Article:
Jones – who is playing Louis – is nowhere to be seen. We yell for him, and, with our magic Survivor X-Ray vision, see that he’s back outside the carpark. Uh-oh.
So we yell for him to come upstairs. We’ll leave him behind in a heartbeat if we have to, but for now, he deserves a fair crack of the whip. So we watch, as X-Ray Louis limps his way into the carpark. He might just make it.
And then he sets off a car alarm, and we hear the baying of the zombie horde.
What went from being a minor cock-up is now a hilarious balls-up of the highest order. Alice and Mike hunker down in the safe room – sensible them – and I take up position crouched in the corner of the skybridge, assault-rifle ready.
(I am playing Bill, and taking the role-playing of the gruff old veteran a little seriously for the purposes of drama).
“Come on, Matt,” we cheer, and soon we see Louis limping through into the corridor of the skybridge. He’s about halfway down the corridor when the express-train that is the zombie horde piles through the door behind him.
I dump an entire clip of rifle ammo into the zombie-train; Jones gets into the safe room; the gun clicks dry and I run back through the doorway –
– straight into the arms of about eight zombies. This is not, in fact, the safe room. It is an amusingly-positioned closet next to the safe room. Desperately, I bash as hard as I can, scrabbling through the horde, and into safety next door.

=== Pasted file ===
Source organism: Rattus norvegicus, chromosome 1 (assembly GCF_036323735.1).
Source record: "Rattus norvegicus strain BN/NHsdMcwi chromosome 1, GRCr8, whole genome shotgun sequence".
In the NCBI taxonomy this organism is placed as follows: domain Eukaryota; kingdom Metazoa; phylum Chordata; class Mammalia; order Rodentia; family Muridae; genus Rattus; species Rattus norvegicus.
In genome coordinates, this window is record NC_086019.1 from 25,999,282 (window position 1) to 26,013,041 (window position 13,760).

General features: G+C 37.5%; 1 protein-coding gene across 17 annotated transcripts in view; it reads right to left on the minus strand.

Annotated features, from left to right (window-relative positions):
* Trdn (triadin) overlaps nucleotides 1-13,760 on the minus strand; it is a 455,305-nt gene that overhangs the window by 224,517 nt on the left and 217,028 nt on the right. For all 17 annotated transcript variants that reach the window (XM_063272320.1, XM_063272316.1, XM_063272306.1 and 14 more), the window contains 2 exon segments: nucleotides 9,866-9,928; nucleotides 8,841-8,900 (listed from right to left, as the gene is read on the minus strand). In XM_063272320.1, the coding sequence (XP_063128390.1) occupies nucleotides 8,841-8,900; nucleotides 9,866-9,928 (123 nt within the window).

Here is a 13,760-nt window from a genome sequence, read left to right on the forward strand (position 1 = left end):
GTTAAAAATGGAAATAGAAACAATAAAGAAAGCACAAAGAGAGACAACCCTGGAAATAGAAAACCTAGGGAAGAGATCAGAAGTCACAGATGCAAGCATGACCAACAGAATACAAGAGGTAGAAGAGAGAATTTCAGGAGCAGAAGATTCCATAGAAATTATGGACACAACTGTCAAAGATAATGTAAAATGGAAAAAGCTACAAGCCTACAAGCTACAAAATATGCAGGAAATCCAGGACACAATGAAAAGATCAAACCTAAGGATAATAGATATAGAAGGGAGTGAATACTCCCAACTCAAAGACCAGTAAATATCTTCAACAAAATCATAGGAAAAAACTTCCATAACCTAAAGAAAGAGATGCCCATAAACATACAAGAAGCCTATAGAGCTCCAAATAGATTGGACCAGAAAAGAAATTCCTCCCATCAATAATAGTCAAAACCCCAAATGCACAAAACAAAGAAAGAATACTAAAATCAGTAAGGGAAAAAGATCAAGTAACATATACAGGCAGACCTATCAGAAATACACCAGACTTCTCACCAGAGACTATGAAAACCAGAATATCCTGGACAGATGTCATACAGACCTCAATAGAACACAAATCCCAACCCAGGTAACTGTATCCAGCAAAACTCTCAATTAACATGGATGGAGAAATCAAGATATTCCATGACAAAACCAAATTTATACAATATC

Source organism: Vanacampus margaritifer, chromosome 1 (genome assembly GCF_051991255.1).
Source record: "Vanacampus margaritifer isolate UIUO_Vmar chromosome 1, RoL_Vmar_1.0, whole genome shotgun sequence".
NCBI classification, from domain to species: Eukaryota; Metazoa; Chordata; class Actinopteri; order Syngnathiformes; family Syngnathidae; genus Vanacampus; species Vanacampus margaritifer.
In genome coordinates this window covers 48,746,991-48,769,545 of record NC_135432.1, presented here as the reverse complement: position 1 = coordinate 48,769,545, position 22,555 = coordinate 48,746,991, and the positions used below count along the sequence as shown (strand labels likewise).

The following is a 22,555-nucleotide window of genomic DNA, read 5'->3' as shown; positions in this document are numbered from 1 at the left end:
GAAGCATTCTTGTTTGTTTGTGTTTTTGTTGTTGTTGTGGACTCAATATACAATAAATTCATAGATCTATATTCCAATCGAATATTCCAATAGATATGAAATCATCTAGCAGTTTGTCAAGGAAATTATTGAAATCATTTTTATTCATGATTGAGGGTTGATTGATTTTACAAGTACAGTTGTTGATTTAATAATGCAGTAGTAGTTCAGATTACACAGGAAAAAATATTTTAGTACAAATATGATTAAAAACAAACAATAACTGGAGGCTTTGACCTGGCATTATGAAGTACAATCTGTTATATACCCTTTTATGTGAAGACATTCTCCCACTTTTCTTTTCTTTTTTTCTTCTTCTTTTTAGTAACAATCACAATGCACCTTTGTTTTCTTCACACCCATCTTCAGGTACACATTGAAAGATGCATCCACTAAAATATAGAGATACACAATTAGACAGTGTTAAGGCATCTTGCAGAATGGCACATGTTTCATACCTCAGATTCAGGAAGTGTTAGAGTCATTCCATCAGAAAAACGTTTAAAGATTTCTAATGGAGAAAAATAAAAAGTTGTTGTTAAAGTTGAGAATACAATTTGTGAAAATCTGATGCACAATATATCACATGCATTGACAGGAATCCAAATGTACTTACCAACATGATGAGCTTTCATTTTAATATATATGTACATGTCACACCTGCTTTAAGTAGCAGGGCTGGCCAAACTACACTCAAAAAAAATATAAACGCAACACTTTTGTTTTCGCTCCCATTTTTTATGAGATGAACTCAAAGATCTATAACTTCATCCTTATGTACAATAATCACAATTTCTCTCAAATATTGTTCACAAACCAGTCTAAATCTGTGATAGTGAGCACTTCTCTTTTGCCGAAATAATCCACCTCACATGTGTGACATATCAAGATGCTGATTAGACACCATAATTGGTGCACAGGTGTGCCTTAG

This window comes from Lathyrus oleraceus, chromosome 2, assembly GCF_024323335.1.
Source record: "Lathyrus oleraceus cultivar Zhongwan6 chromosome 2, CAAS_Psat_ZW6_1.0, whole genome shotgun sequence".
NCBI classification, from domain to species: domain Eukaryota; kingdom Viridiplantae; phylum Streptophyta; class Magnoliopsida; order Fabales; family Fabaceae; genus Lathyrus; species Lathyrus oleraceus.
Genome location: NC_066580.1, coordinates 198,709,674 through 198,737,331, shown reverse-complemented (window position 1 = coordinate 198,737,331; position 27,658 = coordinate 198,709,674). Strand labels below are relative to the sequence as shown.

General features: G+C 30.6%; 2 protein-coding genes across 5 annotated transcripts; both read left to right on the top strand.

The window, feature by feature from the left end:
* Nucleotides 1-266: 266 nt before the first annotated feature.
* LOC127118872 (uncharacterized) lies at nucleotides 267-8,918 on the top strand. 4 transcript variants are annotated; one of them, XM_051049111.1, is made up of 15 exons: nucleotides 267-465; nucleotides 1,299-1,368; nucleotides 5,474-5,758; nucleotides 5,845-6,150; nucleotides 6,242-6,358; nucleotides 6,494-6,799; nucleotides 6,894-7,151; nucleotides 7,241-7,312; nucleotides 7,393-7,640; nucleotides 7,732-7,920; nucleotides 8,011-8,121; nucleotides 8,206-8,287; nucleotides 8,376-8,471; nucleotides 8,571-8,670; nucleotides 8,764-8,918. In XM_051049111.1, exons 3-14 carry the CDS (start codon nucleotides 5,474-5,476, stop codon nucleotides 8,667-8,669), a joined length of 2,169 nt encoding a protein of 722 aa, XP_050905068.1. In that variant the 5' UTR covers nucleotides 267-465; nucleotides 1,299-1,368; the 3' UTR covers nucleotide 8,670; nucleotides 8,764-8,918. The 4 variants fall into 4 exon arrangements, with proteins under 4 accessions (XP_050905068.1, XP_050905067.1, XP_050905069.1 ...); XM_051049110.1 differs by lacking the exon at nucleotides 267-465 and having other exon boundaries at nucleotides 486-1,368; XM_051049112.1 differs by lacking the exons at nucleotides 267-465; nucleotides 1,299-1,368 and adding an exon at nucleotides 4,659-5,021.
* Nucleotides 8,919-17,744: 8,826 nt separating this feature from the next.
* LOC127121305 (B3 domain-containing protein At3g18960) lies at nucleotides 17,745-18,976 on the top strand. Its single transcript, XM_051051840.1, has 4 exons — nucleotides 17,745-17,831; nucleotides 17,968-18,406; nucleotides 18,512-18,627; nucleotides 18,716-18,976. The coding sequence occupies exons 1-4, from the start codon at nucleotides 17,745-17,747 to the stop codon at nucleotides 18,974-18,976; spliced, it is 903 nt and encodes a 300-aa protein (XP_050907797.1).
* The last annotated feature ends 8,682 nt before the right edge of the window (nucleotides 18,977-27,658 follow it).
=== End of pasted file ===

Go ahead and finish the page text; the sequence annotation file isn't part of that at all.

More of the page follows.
Somebody, I forget whom, fends off the crowd of zombies I appear to have dragged into the safe room with me, and the door slams shut.
Not only have we survived, we have also not stopped laughing since the car alarm went off. It’s possibly my favourite Left 4 Dead experience ever. We didn’t survive a round on Expert, we didn’t get an all-headshot round, we didn’t drop a Tank with no damage. We messed up, we made stupid mistakes, and as a result it was more like a zombie movie than any perfect run could be. Together, we made a strange kind of consensual theatre, and we still survived, and it was all an absurd amount of fun. (This session is also is one of the many reasons I’m very excited that Valve are introducing Gauntlets – hectic, running-chase Finales – to Left 4 Dead 2).